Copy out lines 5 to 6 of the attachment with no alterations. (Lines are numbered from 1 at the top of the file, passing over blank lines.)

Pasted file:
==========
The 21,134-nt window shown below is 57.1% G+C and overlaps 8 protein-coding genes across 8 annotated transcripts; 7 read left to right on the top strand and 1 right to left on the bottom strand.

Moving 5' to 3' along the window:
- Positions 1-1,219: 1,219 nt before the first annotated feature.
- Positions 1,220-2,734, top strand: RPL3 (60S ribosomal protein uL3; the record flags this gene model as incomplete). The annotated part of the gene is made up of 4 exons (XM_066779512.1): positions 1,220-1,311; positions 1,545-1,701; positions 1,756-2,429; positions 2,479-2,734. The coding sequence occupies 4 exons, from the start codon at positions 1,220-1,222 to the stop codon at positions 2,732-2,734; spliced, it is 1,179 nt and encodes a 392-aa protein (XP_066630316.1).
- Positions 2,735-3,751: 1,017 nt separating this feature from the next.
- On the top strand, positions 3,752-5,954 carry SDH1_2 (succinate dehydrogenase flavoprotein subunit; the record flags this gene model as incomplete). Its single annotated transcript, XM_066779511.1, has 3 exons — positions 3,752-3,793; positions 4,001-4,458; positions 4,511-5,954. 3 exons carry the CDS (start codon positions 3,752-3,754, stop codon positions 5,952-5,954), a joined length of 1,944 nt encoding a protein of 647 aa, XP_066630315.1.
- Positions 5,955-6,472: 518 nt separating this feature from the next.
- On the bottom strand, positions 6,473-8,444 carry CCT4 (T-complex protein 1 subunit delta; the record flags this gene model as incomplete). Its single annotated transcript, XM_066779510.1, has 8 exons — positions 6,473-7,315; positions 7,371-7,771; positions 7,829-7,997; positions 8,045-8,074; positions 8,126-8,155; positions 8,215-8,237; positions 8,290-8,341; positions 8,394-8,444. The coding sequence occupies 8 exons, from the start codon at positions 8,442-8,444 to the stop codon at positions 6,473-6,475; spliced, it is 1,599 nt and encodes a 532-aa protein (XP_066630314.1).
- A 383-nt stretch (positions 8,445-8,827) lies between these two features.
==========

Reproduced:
- Positions 2,735-3,751: 1,017 nt separating this feature from the next.
- On the top strand, positions 3,752-5,954 carry SDH1_2 (succinate dehydrogenase flavoprotein subunit; the record flags this gene model as incomplete). Its single annotated transcript, XM_066779511.1, has 3 exons — positions 3,752-3,793; positions 4,001-4,458; positions 4,511-5,954. 3 exons carry the CDS (start codon positions 3,752-3,754, stop codon positions 5,952-5,954), a joined length of 1,944 nt encoding a protein of 647 aa, XP_066630315.1.